The Adobe font, named Source Han Sans, is a new open source offering for the company’s Pan-CJK typeface family.
Google is simultaneously releasing its own version of this font under the name Noto Sans CJK as part of a plan to build out its Noto Pan-Unicode font family. Both sets, developed in collaboration, are identical except for the name and will serve 1.5 billion people — roughly a quarter of the world’s population.
The new typeface family is available in seven weights, supporting Japanese, Korean, Traditional Chinese and Simplified Chinese, all in one font.
“The design is relatively modern in style, but it has simple strokes and is monolinear so it makes text clear and readable on small devices such as tablets and smartphones,” said Nicole Minoza, Adobe’s product marketing manager.
“Because it’s a sans serif typeface, it’s a workhorse font — good for a single line of text or a short phrase or something you might see in a software menu, as well as longer strings of text that would appear in an ebook or a printed publication.”
Each font weight in the family has a total of 65,535 glyphs (the maximum number of characters supported in the OpenType format), and the entire family contains just under half a million total glyphs.
“Not only are the open source fonts free, but users can extend and modify them,” Minoza said. “They would have the right to add Vietnamese characters, for example. Hardware and software manufacturers can install the fonts on their devices. There’s a really big audience and the licensing rights for open source makes it good for device manufacturers.”
Discussions around creating a Pan-CJK font started about 15 years ago at Adobe, but the company couldn’t get beyond the overall cost in terms of time and resources.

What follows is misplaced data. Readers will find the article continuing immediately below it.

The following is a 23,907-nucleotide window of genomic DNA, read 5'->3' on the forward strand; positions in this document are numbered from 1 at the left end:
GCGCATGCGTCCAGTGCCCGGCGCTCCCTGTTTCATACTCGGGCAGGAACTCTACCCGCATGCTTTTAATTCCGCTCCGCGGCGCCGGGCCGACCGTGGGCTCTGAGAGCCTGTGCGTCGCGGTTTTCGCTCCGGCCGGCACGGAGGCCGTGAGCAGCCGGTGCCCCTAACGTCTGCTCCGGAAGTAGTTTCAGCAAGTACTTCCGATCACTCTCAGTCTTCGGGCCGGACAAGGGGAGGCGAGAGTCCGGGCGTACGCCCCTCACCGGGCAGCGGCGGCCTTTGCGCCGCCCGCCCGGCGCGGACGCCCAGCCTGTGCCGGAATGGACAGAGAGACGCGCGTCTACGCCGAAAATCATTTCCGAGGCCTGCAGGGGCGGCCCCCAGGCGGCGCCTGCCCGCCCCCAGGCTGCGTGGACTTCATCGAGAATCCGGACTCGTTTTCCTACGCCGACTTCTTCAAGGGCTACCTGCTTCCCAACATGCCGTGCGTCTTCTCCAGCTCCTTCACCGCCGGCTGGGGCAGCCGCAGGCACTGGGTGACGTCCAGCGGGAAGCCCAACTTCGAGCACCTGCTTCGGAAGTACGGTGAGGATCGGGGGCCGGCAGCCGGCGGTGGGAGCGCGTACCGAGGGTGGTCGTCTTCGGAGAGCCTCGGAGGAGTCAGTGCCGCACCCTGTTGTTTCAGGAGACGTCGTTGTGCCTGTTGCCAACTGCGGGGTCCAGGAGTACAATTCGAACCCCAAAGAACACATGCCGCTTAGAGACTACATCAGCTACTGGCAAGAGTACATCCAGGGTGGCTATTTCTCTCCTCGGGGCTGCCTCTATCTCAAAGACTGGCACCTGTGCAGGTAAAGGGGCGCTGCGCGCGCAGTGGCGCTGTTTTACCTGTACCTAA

With this joint project, Adobe was able to contribute its design, technical skill, in-country type experience, coordination and automation, while letting Google take control of the logistics for project direction, defining requirements, in-country testing of resources and expertise and funding.
To make sure the font was authentic for native readers, Adobe sought expertise from foundries such as Iwata Corp. to expand the Japanese glyph selection, Sandoll Communication, designer of Korean Hangul (the Korean language native alphabet) and Changzhou SinoType, Adobe’s longtime collaborator in China.
Each foundry was assigned a different task for a unique contribution to the project. Said Minoza, “Iwata fleshed out the original Japanese design, which was provided to our other partners. Sandoll created the Hangul characters from scratch — and they needed to make sure they harmonized with the other characters as well as with the Latin characters — and SinoType not only had to expand the Chinese glyph sets but they had to analyze each of the glyphs to make sure they satisfied regional considerations.
“There are a lot of instances and regional variations for the characters even though they all evolved from the same character originally.” The new font also features Hong Kong and Taiwanese character sets.
Ryoko Nishizuka, an Adobe senior designer on the Tokyo type team, created the overall type design from which the other language variations are derived.